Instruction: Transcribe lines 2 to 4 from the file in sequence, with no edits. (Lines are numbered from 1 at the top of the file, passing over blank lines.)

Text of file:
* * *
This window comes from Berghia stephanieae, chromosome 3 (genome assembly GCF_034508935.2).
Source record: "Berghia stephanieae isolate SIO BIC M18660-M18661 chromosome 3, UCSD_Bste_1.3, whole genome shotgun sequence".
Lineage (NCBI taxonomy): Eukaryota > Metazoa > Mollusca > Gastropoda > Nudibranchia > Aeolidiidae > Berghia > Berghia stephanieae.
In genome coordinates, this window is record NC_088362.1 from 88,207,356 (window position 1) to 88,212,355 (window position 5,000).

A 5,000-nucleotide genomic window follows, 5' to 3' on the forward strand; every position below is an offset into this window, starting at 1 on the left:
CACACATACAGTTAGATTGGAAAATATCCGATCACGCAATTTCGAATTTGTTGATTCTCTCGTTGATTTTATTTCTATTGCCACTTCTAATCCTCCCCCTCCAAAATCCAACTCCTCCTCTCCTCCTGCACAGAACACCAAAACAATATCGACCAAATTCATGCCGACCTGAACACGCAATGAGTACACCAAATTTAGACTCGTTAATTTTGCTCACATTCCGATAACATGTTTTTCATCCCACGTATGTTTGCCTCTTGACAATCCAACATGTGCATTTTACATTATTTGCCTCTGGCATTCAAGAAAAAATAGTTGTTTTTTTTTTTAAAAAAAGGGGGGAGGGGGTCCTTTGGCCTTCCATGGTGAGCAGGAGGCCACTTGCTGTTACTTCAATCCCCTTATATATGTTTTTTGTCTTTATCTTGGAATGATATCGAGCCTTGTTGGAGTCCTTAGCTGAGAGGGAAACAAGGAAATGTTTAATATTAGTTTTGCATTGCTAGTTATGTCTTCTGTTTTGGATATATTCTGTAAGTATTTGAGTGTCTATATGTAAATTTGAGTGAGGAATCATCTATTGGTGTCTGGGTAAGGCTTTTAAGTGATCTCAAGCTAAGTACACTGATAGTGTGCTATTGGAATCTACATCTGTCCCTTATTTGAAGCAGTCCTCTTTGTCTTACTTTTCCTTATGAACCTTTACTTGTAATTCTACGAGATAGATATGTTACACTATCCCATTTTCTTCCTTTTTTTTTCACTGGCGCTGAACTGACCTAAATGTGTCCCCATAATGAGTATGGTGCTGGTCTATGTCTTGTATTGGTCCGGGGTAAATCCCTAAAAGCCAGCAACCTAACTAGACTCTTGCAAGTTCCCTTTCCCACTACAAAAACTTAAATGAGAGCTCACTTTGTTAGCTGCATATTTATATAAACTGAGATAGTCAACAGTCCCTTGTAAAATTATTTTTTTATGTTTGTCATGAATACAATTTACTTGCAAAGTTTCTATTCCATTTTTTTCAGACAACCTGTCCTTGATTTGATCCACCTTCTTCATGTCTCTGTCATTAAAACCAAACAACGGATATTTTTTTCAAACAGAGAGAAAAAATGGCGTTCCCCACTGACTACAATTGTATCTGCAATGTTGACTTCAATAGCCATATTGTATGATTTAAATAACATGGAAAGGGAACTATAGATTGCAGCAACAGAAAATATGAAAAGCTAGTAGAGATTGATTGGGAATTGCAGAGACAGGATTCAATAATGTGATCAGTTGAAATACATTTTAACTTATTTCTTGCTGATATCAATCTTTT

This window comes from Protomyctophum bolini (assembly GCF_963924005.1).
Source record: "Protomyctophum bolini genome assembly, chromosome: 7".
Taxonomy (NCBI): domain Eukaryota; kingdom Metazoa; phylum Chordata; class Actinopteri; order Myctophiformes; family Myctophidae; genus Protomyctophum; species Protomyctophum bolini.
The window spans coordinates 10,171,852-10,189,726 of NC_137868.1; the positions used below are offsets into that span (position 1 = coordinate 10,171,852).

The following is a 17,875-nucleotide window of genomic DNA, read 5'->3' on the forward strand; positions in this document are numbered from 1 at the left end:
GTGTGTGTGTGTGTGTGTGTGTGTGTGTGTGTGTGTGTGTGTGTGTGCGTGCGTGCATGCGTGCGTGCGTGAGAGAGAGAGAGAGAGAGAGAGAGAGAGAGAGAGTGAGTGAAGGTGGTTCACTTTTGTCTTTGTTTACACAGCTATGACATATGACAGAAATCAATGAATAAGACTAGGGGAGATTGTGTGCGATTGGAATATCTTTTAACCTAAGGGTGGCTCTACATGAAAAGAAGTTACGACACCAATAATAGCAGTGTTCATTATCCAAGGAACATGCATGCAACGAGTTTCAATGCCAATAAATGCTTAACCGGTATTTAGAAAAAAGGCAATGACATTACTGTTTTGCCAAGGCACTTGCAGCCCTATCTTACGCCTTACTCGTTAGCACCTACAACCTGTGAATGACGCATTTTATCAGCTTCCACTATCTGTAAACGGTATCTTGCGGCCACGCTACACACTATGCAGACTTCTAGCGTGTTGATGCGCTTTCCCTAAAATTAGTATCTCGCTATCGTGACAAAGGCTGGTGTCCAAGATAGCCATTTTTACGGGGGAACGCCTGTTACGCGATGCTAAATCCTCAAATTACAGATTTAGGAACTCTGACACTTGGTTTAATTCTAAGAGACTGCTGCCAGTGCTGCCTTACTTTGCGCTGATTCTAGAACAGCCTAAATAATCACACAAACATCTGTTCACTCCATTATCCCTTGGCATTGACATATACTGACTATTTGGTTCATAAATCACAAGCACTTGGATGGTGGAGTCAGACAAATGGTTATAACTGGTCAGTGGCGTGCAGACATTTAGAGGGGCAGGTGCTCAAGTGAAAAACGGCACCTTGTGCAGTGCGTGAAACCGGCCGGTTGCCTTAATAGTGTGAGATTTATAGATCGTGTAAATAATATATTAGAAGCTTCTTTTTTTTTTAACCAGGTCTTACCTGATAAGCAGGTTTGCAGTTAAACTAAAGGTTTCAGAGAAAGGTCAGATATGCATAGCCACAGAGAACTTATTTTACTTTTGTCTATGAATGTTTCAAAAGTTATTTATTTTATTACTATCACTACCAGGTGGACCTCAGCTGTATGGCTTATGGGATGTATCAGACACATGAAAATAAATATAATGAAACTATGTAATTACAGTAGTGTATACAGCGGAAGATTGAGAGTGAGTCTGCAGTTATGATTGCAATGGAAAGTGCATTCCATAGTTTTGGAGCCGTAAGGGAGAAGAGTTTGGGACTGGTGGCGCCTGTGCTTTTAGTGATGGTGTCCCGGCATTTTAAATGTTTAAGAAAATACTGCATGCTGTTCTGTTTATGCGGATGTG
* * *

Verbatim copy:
Source record: "Berghia stephanieae isolate SIO BIC M18660-M18661 chromosome 3, UCSD_Bste_1.3, whole genome shotgun sequence".
Lineage (NCBI taxonomy): Eukaryota > Metazoa > Mollusca > Gastropoda > Nudibranchia > Aeolidiidae > Berghia > Berghia stephanieae.
In genome coordinates, this window is record NC_088362.1 from 88,207,356 (window position 1) to 88,212,355 (window position 5,000).